Indianapolis Remains Stable; REITs Disappear from Metro

Indianapolis--The Indianapolis economy has fared better than most other Midwestern cities, primarily due to positive job growth.

Source: Tikijian Associates

Indianapolis—The Indianapolis economy has fared better than most other Midwestern cities, primarily due to positive job growth.

The unemployment rate for Indianapolis-Carmel, as of November 2010, was 8.7 percent, according to the Bureau of Labor Statistics. While this is 0.2 percent higher than the month prior, it remains lower than the national average, which was 9.8 percent during the same period.

Indianapolis is largely driven by a pro-business stance, points out George Tikijian III, CCIM, principal broker at Tikijian Associates. Governor Mitch Daniels, he adds, “has been active and aggressive in going after new business,” which, compounded with the low cost of doing business, has been met with some success, including an expansion in the biotech and high-tech automotive industries.

Indianapolis occupancy increased from 89.3 percent in 2009 to 90.8 percent in 2010, the same occupancy as in 2008, according to Tikijian Associates’ 2010 Indiana Apartment Market Overview. All submarkets saw an increase in occupancy, except for the East Metro, which fell from 85.3 percent to 84.8 percent. During the same period, the North Metro experienced 92.7 percent occupancy.

At the same time, Class A experienced 93.2 percent occupancy, a 0.8 percent increase from the previous year.

“It’s the same story as it’s been for 30 to 40 years,” Tikijian tells MHN. “The strongest market is downtown, and that is largely due to it being a small market that’s had a fair amount of growth. We have a university that’s had strong enrollment. Historically it was a commuter campus, but the last 5-10 years there’s more and more students … wanting to live near campus.”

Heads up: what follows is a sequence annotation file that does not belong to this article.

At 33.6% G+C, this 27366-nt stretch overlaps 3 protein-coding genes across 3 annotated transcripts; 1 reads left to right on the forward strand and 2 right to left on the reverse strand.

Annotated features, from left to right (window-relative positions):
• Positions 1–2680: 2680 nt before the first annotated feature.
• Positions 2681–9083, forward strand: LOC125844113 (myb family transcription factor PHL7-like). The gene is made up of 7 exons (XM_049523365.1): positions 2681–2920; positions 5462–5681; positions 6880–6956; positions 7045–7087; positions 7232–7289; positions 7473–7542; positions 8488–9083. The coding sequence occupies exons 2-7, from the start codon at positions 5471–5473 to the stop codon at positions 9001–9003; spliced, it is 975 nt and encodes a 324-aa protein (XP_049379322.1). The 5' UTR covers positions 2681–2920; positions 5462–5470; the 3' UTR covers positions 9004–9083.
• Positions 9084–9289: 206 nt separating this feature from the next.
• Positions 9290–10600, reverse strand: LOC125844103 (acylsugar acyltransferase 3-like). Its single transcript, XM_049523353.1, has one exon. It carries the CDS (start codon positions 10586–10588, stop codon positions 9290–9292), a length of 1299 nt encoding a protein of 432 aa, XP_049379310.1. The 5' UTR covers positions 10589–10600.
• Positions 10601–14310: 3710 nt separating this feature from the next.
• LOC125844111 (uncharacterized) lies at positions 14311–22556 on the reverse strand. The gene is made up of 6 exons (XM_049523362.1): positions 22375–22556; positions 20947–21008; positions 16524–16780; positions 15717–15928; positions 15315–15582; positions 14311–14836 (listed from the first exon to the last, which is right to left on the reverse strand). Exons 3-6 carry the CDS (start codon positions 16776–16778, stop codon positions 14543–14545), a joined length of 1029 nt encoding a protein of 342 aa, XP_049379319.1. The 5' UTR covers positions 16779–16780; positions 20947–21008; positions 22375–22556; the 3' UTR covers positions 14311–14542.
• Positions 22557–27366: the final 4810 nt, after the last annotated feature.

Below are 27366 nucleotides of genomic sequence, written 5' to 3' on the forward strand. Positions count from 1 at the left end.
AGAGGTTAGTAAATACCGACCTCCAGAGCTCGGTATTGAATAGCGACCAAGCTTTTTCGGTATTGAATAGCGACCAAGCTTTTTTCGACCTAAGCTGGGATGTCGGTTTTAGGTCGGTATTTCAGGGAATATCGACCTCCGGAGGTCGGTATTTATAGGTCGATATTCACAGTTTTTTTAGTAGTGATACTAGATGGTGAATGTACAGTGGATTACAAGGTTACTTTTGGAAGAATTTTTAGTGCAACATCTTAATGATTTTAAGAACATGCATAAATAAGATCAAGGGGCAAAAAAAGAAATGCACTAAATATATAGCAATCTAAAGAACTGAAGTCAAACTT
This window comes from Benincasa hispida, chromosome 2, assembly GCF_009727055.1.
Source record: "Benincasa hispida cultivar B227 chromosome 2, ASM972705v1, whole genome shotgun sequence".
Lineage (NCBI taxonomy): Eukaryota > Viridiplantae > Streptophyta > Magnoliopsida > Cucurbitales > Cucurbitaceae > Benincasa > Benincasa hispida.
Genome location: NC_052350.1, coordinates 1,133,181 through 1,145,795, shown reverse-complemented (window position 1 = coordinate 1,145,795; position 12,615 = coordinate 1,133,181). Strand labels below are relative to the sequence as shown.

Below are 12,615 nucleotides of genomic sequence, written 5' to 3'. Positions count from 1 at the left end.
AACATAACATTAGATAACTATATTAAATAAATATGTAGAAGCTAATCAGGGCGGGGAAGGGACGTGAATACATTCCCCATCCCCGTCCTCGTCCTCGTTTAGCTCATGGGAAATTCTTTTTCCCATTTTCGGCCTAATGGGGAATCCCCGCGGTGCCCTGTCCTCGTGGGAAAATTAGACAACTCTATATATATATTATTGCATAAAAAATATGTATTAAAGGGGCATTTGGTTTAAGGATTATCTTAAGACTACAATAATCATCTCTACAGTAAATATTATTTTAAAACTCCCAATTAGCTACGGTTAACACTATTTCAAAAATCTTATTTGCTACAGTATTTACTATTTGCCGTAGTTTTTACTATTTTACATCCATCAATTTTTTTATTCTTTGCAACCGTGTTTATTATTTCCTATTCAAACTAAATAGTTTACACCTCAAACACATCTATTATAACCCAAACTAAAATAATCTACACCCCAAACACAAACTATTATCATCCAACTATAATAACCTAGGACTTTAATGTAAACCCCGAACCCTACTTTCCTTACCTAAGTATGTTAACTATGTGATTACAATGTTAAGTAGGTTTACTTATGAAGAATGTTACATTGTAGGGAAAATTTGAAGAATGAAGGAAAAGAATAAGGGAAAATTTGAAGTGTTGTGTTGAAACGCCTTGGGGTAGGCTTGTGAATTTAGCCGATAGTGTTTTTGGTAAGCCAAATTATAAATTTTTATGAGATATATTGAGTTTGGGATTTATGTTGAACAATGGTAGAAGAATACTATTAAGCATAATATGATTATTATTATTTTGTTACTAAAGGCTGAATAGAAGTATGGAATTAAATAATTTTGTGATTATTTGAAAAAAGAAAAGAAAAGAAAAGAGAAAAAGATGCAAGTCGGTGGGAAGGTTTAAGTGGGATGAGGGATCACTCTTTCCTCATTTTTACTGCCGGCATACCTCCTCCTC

Average asking rents declined about 0.4 percent in 2010, with the Downtown area leading the market in rent growth, at 3.3 percent. According to Tikijian’s report, all other markets experienced rent declines, with the largest drop, 1.4 percent, seen in the East Metro market.

The Indianapolis market absorbed 4,200 units in 2010, well above normal, and Tikijian notes that the market expects this trend to continue for the next few years.

While the firm reports 2,089 expected starts for 2011, Tikijian expects some of them to get “pushed back further than 2011.” Multifamily completions in the MSA are estimated at 2,050 units for 2011, down 20 percent from 2010. Most new development of market-rate properties is occurring in either Hamilton and Boone Counties or downtown Indianapolis.

The number of transactions fell in 2010, with 4,100 units totaling $190 million trading in the first 10 months of 2010.

Source: Tikijian Associates

“There’s always a consistent amount of product on the market in Indianapolis,” says Tikijian. “What has traded has been in two categories: the stabilized, well-located Class B, B+, A- properties [that] have traded in the 6.75-7.5 cap range, and then distressed properties … that [are] all over the board from $5,000 to $30,000 [per unit].”

The interest in these assets has mainly been from regional players, observes Tikijian. “I heard at [the NMHC conference this week] that there are some markets where there is a fair amount of new construction gearing up. That’s where REITs are, but we’re not a REIT market and private developers are still having a challenging time [getting things started].

“Most of the institutional money is not even thinking about the Midwest,” he adds, “so the Midwest will remain a private investor market.” REITs are gone from Indianapolis, he tells MHN, pointing out that there were 16 REIT owners in 1998, and the last REIT to remain in the area is closing its last deal within the next month.

On the bright side, the metro’s diversified economy will help the market to remain stable.  Because the metro never experienced the enormous rise in pricing, it didn’t fall as much as other metros.